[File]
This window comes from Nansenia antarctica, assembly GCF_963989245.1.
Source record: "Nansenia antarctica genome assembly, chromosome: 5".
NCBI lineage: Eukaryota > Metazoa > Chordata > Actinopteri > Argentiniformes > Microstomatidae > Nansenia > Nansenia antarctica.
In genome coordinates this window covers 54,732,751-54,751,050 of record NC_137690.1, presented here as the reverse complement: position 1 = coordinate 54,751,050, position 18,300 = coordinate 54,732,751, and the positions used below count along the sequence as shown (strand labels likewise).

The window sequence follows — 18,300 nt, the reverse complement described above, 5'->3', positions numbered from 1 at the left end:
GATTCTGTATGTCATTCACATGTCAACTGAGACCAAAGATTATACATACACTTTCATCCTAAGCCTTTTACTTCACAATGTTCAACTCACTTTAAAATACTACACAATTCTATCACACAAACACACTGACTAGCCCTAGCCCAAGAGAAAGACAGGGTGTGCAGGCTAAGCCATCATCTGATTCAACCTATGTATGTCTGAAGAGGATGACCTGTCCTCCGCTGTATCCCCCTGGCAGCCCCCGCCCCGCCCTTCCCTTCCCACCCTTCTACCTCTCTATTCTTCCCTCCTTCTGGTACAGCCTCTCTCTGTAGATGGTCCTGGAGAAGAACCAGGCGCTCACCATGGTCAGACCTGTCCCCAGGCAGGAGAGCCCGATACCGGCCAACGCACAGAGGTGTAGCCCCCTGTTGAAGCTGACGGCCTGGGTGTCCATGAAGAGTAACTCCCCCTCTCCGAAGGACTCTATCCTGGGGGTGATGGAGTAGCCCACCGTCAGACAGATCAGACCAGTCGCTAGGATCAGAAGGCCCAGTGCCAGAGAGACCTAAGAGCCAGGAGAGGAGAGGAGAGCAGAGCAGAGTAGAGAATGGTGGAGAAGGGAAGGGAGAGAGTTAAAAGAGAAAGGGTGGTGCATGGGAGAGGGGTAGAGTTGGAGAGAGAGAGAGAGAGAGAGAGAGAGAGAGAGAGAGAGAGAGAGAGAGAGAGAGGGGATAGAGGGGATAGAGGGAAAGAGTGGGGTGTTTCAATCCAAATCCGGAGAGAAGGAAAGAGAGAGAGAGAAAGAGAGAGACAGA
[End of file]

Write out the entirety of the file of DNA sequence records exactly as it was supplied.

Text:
This window comes from Nansenia antarctica, assembly GCF_963989245.1.
Source record: "Nansenia antarctica genome assembly, chromosome: 5".
NCBI lineage: Eukaryota > Metazoa > Chordata > Actinopteri > Argentiniformes > Microstomatidae > Nansenia > Nansenia antarctica.
In genome coordinates this window covers 54,732,751-54,751,050 of record NC_137690.1, presented here as the reverse complement: position 1 = coordinate 54,751,050, position 18,300 = coordinate 54,732,751, and the positions used below count along the sequence as shown (strand labels likewise).

The window sequence follows — 18,300 nt, the reverse complement described above, 5'->3', positions numbered from 1 at the left end:
GATTCTGTATGTCATTCACATGTCAACTGAGACCAAAGATTATACATACACTTTCATCCTAAGCCTTTTACTTCACAATGTTCAACTCACTTTAAAATACTACACAATTCTATCACACAAACACACTGACTAGCCCTAGCCCAAGAGAAAGACAGGGTGTGCAGGCTAAGCCATCATCTGATTCAACCTATGTATGTCTGAAGAGGATGACCTGTCCTCCGCTGTATCCCCCTGGCAGCCCCCGCCCCGCCCTTCCCTTCCCACCCTTCTACCTCTCTATTCTTCCCTCCTTCTGGTACAGCCTCTCTCTGTAGATGGTCCTGGAGAAGAACCAGGCGCTCACCATGGTCAGACCTGTCCCCAGGCAGGAGAGCCCGATACCGGCCAACGCACAGAGGTGTAGCCCCCTGTTGAAGCTGACGGCCTGGGTGTCCATGAAGAGTAACTCCCCCTCTCCGAAGGACTCTATCCTGGGGGTGATGGAGTAGCCCACCGTCAGACAGATCAGACCAGTCGCTAGGATCAGAAGGCCCAGTGCCAGAGAGACCTAAGAGCCAGGAGAGGAGAGGAGAGCAGAGCAGAGTAGAGAATGGTGGAGAAGGGAAGGGAGAGAGTTAAAAGAGAAAGGGTGGTGCATGGGAGAGGGGTAGAGTTGGAGAGAGAGAGAGAGAGAGAGAGAGAGAGAGAGAGAGAGAGAGAGAGAGAGAGAGGGGATAGAGGGGATAGAGGGAAAGAGTGGGGTGTTTCAATCCAAATCCGGAGAGAAGGAAAGAGAGAGAGAGAAAGAGAGAGACAGA